What really makes Zorin stand out is the implementation of Gnome. This has significantly altered my perspective of Gnome. Zorin has fixed the mess of controls you would normally find in Gnome by integrating the Gnome Settings, Gnome Tweaks and maybe some other things in a sensible fashion and providing some layout options that may be to your liking.

What I Don’t Like

Unsurprisingly, there was one terminal based application I was not able to install from the Software Center, which is the openSUSE build service command-line tool. Not a big deal, easy enough to install from the terminal using apt install osc.

Since the Desktop is Gnome, it is going to be encumbered by the Gnome shortcomings. The higher memory usage, the single process thread of Gnome Shell and that it is demonstrably the slowest of the desktop options. The Zorin team, however, has done a lot to make Gnome shine better than I have ever experienced and perhaps this is proof that all of the encumberments can indeed be eliminated.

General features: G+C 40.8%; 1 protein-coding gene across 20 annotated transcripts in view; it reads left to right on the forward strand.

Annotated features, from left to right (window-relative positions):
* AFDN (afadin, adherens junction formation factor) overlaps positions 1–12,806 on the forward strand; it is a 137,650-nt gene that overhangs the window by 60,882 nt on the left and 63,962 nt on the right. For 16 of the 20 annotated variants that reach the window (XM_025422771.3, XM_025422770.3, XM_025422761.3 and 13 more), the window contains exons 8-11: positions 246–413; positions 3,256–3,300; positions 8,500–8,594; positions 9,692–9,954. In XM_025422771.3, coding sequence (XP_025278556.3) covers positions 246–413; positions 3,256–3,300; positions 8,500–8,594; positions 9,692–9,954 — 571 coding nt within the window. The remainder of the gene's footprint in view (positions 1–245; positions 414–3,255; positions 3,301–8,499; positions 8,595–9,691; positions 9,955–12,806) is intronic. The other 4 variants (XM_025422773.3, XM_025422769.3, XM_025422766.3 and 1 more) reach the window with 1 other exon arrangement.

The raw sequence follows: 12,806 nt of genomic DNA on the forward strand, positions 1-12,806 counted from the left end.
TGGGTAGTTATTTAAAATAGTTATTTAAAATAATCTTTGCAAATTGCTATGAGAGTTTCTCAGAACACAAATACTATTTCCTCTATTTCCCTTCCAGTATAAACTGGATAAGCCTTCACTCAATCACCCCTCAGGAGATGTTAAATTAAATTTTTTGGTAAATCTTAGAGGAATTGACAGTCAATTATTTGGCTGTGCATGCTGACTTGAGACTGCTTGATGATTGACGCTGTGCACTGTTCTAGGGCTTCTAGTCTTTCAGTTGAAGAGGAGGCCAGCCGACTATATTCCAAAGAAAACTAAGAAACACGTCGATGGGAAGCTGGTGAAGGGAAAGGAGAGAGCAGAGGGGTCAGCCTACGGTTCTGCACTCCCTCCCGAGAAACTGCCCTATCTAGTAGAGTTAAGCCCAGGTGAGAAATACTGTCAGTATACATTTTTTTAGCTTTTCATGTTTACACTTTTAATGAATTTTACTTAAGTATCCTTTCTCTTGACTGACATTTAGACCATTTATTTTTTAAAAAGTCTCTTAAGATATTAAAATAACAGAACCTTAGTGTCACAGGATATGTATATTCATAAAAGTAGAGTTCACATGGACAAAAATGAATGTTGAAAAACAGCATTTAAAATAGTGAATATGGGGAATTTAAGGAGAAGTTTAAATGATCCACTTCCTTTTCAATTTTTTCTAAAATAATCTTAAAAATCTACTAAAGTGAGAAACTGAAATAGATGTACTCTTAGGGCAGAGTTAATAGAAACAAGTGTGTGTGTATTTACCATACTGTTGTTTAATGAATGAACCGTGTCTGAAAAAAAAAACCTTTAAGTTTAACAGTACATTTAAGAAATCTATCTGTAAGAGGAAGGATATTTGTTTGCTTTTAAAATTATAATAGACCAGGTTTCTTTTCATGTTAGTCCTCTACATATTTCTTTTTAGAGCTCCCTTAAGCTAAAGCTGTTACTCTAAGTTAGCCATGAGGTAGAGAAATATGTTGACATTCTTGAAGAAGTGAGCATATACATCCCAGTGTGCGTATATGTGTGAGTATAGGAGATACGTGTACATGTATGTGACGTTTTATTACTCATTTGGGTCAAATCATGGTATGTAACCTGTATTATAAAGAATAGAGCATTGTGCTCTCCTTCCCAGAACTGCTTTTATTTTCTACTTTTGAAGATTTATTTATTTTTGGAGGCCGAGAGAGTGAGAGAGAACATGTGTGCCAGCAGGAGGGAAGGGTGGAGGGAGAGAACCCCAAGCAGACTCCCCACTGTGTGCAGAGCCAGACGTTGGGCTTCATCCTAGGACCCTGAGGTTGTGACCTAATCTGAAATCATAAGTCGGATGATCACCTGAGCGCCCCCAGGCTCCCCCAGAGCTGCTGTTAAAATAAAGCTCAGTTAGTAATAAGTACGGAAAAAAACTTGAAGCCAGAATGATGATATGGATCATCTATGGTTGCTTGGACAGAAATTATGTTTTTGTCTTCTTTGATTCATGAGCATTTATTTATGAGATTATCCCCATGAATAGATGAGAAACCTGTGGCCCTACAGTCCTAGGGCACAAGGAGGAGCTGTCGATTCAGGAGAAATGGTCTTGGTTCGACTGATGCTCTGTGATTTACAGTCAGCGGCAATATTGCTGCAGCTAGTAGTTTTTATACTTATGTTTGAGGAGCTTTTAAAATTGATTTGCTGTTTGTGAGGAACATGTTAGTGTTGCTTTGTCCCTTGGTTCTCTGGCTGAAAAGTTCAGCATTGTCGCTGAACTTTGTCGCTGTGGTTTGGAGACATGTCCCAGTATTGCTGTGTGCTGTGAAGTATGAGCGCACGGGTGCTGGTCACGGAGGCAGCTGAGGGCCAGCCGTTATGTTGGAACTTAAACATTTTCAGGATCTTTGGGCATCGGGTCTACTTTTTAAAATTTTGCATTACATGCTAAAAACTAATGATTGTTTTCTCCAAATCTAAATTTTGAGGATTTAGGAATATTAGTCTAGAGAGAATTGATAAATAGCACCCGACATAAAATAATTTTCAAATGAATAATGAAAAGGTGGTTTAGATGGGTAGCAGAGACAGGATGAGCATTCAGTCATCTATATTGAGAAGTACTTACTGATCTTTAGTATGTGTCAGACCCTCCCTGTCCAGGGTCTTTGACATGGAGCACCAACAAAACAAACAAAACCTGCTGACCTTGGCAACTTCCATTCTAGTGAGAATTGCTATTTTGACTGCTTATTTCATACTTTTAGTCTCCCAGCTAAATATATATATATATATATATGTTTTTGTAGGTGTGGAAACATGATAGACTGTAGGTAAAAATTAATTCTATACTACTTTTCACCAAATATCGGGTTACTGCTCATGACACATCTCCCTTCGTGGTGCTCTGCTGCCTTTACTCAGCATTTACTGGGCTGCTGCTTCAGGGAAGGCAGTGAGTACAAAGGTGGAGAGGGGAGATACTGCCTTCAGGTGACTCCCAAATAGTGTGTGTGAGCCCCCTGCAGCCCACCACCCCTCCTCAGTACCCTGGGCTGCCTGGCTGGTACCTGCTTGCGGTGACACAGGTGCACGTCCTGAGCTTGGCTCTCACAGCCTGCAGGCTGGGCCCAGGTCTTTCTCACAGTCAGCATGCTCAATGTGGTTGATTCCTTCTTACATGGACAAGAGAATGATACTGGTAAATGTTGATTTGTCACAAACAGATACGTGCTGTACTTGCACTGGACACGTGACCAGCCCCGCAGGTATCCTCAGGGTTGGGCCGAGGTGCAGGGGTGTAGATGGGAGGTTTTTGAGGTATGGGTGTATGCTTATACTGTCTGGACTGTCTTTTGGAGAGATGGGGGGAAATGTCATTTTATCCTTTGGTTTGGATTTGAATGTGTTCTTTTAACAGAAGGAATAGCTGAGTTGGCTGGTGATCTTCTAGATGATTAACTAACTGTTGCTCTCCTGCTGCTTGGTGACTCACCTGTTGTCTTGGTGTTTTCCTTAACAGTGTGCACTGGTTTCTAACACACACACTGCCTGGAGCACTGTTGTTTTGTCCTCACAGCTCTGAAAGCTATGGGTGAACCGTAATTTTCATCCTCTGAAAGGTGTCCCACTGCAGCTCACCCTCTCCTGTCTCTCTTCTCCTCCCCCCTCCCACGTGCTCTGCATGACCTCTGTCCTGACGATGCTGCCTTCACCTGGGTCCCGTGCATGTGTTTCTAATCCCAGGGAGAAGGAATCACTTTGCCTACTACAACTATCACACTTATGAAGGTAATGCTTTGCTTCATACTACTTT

Final Thoughts

Zorin OS has rocketed itself to the top of my list of distributions to recommend to new users. From my perspective, this one is tied with Mint on easiness to deploy and familiarity in the interface. I now give it a number one in the implementation of Gnome as they seemed to have fixed the glaring user experience shortcomings. I give this two thumbs up! …but it still wouldn’t rip me from my precious openSUSE Tumbleweed. As well done as this is with all the options, something still felt confining, probably my own biases. Regardless, if you have never tried Zorin OS, give this a spin.

References

Zorin OS Home
OnlyOffice Home

A Week on Gnome for a KDE Plasma User with openSUSE Tumbleweed